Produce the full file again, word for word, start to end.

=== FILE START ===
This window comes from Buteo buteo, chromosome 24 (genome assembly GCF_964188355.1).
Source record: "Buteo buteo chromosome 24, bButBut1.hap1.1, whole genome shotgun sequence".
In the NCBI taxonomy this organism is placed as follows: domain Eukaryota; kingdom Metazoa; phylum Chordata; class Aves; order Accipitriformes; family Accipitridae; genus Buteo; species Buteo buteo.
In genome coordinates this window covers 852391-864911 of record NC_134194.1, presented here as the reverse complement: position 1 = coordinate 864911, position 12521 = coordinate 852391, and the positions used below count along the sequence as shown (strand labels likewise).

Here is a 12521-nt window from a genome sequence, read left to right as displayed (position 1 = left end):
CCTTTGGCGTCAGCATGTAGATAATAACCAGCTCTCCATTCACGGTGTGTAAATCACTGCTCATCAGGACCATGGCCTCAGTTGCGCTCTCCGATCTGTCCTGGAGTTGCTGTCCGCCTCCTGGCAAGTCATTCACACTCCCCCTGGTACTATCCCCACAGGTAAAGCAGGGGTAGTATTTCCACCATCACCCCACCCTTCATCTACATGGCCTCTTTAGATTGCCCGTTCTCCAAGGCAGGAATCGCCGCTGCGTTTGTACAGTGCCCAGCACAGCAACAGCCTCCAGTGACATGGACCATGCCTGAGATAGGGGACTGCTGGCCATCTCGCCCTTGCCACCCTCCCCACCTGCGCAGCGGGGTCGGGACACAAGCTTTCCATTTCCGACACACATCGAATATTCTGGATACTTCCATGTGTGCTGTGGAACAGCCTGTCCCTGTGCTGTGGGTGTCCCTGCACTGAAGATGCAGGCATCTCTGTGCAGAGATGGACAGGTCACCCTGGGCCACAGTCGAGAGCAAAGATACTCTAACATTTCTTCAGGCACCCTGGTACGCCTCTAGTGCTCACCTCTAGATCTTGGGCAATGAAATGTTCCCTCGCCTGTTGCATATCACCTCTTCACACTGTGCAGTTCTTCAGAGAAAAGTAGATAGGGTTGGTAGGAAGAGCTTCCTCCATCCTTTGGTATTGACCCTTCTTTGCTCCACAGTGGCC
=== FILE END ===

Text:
This window comes from Buteo buteo, chromosome 24 (genome assembly GCF_964188355.1).
Source record: "Buteo buteo chromosome 24, bButBut1.hap1.1, whole genome shotgun sequence".
In the NCBI taxonomy this organism is placed as follows: domain Eukaryota; kingdom Metazoa; phylum Chordata; class Aves; order Accipitriformes; family Accipitridae; genus Buteo; species Buteo buteo.
In genome coordinates this window covers 852391-864911 of record NC_134194.1, presented here as the reverse complement: position 1 = coordinate 864911, position 12521 = coordinate 852391, and the positions used below count along the sequence as shown (strand labels likewise).

Here is a 12521-nt window from a genome sequence, read left to right as displayed (position 1 = left end):
CCTTTGGCGTCAGCATGTAGATAATAACCAGCTCTCCATTCACGGTGTGTAAATCACTGCTCATCAGGACCATGGCCTCAGTTGCGCTCTCCGATCTGTCCTGGAGTTGCTGTCCGCCTCCTGGCAAGTCATTCACACTCCCCCTGGTACTATCCCCACAGGTAAAGCAGGGGTAGTATTTCCACCATCACCCCACCCTTCATCTACATGGCCTCTTTAGATTGCCCGTTCTCCAAGGCAGGAATCGCCGCTGCGTTTGTACAGTGCCCAGCACAGCAACAGCCTCCAGTGACATGGACCATGCCTGAGATAGGGGACTGCTGGCCATCTCGCCCTTGCCACCCTCCCCACCTGCGCAGCGGGGTCGGGACACAAGCTTTCCATTTCCGACACACATCGAATATTCTGGATACTTCCATGTGTGCTGTGGAACAGCCTGTCCCTGTGCTGTGGGTGTCCCTGCACTGAAGATGCAGGCATCTCTGTGCAGAGATGGACAGGTCACCCTGGGCCACAGTCGAGAGCAAAGATACTCTAACATTTCTTCAGGCACCCTGGTACGCCTCTAGTGCTCACCTCTAGATCTTGGGCAATGAAATGTTCCCTCGCCTGTTGCATATCACCTCTTCACACTGTGCAGTTCTTCAGAGAAAAGTAGATAGGGTTGGTAGGAAGAGCTTCCTCCATCCTTTGGTATTGACCCTTCTTTGCTCCACAGTGGCC